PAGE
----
Powys council to seek people's view over £40m cuts
Communities have been warned the "face of public services in Powys will change forever" as the council faces £40m budget cuts over three years.
Residents have been urged to have their say at events in the new year and work with the council to limit the impact.
The way some services are run will change although it is still unclear how many jobs will be affected.
Council leader David Jones said the authority will look at the buildings it owns and services including libraries.
The authority is facing a £20m shortfall in the coming financial year after a 4.5% cut in overall funding.
Many of Wales' 22 councils have started planning for how they will meet budget shortfalls.
In Powys, the authority said it would have to consider the way it provides adult day centres, meals on wheels and the eligibility criteria for adult care.
Mr Jones said: "The scale of the problem means we have to make fundamental changes in the way we deliver services. It is impossible to work the way we have in the past with the funding we have today.
"We have made huge strides in changing the way we work. We have already reduced our spending, we are on target to save £20m this year alone, but now we have to do even more, accelerate the pace of change and to do that we need the help of our communities.
"Powys County Council cannot transform the face of public service delivery alone. It needs the understanding, commitment and co-operation of its communities, and partners in the public, private and third sectors."
Mr Jones said it needed communities to take responsibility for services that it could no longer provide or they could be lost.
"Have no doubt, we are committed to safeguarding the most vulnerable in our communities and to supporting independence," added Mr Jones.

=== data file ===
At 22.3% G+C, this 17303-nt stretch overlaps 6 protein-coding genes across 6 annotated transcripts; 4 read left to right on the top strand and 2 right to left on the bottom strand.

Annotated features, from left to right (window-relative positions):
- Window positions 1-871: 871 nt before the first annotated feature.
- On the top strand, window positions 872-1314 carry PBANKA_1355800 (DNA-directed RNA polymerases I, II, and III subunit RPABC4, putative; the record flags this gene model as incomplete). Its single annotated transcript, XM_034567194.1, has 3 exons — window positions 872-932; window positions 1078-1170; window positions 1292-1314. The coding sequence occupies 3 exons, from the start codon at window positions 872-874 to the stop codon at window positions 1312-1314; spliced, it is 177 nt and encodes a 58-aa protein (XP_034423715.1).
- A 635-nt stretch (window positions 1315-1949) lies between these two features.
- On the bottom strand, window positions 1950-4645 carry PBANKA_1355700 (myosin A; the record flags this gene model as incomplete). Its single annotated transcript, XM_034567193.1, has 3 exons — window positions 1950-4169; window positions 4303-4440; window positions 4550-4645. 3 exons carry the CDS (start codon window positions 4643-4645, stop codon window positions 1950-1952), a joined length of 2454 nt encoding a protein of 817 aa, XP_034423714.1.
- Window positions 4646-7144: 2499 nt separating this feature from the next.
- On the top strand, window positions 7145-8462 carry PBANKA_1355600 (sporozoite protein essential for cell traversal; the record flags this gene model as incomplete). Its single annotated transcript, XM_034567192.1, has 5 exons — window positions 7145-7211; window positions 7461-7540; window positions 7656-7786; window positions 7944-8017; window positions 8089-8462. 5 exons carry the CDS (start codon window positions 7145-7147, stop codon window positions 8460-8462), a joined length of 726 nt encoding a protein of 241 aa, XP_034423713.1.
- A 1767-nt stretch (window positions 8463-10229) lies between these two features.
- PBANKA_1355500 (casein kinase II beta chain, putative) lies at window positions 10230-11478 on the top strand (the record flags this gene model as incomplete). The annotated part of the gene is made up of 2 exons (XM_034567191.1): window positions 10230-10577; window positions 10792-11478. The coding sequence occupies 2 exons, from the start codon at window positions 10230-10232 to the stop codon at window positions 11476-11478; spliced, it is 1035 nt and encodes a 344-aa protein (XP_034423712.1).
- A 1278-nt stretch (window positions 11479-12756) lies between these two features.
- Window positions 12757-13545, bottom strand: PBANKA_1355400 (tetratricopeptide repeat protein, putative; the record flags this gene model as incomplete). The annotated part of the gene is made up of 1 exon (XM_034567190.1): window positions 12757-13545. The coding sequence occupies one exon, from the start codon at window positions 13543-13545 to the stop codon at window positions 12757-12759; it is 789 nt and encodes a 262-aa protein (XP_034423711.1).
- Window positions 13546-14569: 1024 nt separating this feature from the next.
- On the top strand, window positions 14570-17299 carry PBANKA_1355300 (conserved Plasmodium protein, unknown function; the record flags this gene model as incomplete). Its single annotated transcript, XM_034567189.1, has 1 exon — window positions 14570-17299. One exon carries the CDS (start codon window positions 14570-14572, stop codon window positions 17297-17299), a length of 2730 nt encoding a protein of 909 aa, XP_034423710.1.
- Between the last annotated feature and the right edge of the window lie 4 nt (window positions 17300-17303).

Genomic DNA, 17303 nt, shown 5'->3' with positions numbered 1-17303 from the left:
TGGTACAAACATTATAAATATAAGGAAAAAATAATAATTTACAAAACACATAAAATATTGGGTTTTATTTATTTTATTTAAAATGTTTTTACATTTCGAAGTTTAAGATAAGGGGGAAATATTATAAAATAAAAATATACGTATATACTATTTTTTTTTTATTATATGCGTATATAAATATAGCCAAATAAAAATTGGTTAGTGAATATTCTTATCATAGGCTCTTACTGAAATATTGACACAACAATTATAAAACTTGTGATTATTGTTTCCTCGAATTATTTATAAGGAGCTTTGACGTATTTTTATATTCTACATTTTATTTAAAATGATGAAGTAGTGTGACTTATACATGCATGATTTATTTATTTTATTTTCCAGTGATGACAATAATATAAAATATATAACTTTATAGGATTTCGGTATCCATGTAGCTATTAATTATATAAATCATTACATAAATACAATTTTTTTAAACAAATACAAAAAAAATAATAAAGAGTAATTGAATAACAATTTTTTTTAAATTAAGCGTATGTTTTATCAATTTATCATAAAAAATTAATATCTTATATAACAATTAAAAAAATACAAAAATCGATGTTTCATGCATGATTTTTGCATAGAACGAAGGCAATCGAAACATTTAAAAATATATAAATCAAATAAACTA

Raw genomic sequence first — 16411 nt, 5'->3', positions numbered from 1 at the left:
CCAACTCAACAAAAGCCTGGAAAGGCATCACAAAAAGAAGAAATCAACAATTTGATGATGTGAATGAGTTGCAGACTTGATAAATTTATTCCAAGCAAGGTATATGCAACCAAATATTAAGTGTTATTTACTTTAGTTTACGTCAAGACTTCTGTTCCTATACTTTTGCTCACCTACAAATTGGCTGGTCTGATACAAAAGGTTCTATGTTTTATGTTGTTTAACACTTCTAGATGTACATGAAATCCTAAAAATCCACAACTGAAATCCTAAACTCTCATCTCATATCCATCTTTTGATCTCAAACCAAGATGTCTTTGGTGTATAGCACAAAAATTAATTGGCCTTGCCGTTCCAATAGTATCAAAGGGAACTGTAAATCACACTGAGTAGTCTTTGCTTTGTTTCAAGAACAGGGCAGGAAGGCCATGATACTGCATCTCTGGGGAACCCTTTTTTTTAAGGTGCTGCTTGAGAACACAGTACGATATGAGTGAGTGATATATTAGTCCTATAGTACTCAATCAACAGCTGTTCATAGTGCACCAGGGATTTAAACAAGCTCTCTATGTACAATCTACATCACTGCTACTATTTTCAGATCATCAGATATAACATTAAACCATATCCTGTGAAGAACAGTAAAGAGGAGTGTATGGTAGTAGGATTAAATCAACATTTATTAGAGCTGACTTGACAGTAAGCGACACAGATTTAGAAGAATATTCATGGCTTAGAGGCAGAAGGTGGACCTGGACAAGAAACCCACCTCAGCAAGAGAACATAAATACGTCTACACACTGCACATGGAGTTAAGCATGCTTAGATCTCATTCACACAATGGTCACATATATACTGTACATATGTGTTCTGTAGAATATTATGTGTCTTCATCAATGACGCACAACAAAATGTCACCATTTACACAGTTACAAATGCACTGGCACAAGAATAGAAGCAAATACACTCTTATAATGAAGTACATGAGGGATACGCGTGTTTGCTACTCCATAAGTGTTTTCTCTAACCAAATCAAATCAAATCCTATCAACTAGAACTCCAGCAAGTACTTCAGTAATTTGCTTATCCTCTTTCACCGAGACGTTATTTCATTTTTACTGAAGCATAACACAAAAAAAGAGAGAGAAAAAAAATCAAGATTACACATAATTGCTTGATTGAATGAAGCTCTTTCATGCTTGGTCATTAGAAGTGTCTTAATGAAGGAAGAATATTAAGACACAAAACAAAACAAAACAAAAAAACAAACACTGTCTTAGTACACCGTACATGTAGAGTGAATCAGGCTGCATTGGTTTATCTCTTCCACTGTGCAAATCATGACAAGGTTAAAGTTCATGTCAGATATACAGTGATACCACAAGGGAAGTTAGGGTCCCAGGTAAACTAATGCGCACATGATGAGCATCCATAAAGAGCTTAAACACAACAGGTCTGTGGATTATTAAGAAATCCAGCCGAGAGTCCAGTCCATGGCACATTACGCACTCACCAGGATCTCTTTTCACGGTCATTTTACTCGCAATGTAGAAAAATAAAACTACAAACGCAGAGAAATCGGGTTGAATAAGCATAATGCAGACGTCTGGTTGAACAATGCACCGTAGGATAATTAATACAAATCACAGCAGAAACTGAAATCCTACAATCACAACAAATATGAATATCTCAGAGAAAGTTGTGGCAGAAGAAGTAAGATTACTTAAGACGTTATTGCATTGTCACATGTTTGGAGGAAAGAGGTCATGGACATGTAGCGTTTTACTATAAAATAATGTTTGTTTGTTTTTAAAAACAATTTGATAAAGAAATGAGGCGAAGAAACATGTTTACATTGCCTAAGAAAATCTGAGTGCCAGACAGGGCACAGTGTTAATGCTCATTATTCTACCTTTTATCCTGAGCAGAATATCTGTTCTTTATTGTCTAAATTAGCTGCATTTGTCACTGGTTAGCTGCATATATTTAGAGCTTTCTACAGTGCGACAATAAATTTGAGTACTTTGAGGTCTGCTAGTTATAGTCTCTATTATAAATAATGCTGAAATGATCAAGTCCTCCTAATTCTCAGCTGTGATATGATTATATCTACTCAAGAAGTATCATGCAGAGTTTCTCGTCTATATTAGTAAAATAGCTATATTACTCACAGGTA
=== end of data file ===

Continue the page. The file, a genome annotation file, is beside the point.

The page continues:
"We have a clear idea about the areas that have to change although there are no final proposals. We want to discuss those ideas with our communities and hear their views and ideas.
"But, we have to be clear there will be change, there will be cuts. Work with us to help us limit the impact on our communities."
As well looking at the way the council provides adult day centres, provide meals on wheels and the eligibility criteria for adult care, it will look at the buildings it owns, services such as libraries, sports and leisure centres, their numbers and locations.
"As a council we will be doing our part reducing management layers, reducing costs, increasing income where possible and ensuring that we recover costs due to the council," added Mr Jones.
"This may result in a reduction in staff numbers, although it is too early to say how many or where. We will work hard to keep any compulsory redundancies to a minimum. At the end of the process we will have a stronger but more streamlined organisation."
Making an announcement last month about council budgets, Local Government Minister Lesley Griffiths said the total settlement was £4.26bn.
She acknowledged the situation was "extremely challenging".